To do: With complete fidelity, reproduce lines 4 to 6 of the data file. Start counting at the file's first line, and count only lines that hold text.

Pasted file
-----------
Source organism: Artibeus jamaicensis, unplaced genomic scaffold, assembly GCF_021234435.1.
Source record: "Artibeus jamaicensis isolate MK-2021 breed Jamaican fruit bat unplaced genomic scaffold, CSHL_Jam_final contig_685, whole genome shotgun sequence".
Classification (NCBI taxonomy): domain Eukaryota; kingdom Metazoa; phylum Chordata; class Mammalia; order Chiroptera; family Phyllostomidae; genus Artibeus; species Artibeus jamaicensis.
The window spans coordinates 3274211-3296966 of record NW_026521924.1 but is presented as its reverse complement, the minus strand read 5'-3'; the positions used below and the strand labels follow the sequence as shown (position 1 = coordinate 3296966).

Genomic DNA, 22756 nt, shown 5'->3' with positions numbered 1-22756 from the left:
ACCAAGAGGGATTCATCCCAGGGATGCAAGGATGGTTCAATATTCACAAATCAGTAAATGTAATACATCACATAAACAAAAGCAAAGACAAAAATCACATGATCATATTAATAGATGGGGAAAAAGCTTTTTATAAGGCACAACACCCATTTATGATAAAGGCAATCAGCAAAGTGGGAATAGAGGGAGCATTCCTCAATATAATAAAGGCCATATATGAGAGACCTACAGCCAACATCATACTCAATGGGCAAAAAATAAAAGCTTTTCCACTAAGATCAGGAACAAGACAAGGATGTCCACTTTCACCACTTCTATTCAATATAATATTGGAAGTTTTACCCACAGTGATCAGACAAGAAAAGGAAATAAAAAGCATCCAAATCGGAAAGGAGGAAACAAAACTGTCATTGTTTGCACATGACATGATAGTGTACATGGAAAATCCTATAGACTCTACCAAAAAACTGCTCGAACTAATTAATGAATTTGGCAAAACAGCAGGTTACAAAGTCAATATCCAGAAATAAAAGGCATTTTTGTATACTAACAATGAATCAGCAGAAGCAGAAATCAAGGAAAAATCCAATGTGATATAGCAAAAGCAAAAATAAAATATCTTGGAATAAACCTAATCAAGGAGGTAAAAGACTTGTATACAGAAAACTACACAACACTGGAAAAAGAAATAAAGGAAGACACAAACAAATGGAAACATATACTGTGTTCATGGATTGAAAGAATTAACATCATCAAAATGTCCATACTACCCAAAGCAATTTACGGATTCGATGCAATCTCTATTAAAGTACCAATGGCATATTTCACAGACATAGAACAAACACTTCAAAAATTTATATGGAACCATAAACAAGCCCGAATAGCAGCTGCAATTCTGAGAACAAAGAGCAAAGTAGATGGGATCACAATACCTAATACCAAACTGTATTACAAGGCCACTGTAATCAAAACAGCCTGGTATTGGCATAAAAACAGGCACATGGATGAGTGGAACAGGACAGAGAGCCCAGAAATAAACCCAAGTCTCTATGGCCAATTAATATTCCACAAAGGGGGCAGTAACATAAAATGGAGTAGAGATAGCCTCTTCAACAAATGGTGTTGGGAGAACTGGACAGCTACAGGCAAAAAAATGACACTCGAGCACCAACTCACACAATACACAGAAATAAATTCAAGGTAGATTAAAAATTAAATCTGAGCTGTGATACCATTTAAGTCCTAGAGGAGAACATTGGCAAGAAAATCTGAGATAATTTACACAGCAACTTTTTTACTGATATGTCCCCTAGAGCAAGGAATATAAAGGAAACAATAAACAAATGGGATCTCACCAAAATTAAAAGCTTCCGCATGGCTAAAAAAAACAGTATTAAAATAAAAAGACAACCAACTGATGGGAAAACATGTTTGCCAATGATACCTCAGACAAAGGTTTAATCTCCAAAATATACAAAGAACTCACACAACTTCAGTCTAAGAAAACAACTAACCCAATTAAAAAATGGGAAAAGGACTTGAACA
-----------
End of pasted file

The window spans coordinates 3274211-3296966 of record NW_026521924.1 but is presented as its reverse complement, the minus strand read 5'-3'; the positions used below and the strand labels follow the sequence as shown (position 1 = coordinate 3296966).

Genomic DNA, 22756 nt, shown 5'->3' with positions numbered 1-22756 from the left:
ACCAAGAGGGATTCATCCCAGGGATGCAAGGATGGTTCAATATTCACAAATCAGTAAATGTAATACATCACATAAACAAAAGCAAAGACAAAAATCACATGATCATATTAATAGATGGGGAAAAAGCTTTTTATAAGGCACAACACCCATTTATGATAAAGGCAATCAGCAAAGTGGGAATAGAGGGAGCATTCCTCAATATAATAAAGGCCATATATGAGAGACCTACAGCCAACATCATACTCAATGGGCAAAAAATAAAAGCTTTTCCACTAAGATCAGGAACAAGACAAGGATGTCCACTTTCACCACTTCTATTCAATATAATATTGGAAGTTTTACCCACAGTGATCAGACAAGAAAAGGAAATAAAAAGCATCCAAATCGGAAAGGAGGAAACAAAACTGTCATTGTTTGCACATGACATGATAGTGTACATGGAAAATCCTATAGACTCTACCAAAAAACTGCTCGAACTAATTAATGAATTTGGCAAAACAGCAGGTTACAAAGTCAATATCCAGAAATAAAAGGCATTTTTGTATACTAACAATGAATCAGCAGAAGCAGAAATCAAGGAAAAATCCAATGTGATATAGCAAAAGCAAAAATAAAATATCTTGGAATAAACCTAATCAAGGAGGTAAAAGACTTGTATACAGAAAACTACACAACACTGGAAAAAGAAATAAAGGAAGACACAAACAAATGGAAACATATACTGTGTTCATGGATTGAAAGAATTAACATCATCAAAATGTCCATACTACCCAAAGCAATTTACGGATTCGATGCAATCTCTATTAAAGTACCAATGGCATATTTCACAGACATAGAACAAACACTTCAAAAATTTATATGGAACCATAAACAAGCCCGAATAGCAGCTGCAATTCTGAGAACAAAGAGCAAAGTAGATGGGATCACAATACCTAATACCAAACTGTATTACAAGGCCACTGTAATCAAAACAGCCTGGTATTGGCATAAAAACAGGCACATGGATGAGTGGAACAGGACAGAGAGCCCAGAAATAAACCCAAGTCTCTATGGCCAATTAATATTCCACAAAGGGGGCAGTAACATAAAATGGAGTAGAGATAGCCTCTTCAACAAATGGTGTTGGGAGAACTGGACAGCTACAGGCAAAAAAATGACACTCGAGCACCAACTCACACAATACACAGAAATAAATTCAAGGTAGATTAAAAATTAAATCTGAGCTGTGATACCATTTAAGTCCTAGAGGAGAACATTGGCAAGAAAATCTGAGATAATTTACACAGCAACTTTTTTACTGATATGTCCCCTAGAGCAAGGAATATAAAGGAAACAATAAACAAATGGGATCTCACCAAAATTAAAAGCTTCCGCATGGCTAAAAAAAACAGTATTAAAATAAAAAGACAACCAACTGATGGGAAAACATGTTTGCCAATGATACCTCAGACAAAGGTTTAATCTCCAAAATATACAAAGAACTCACACAACTTCAGTCTAAGAAAACAACTAACCCAATTAAAAAATGGGAAAAGGACTTGAACA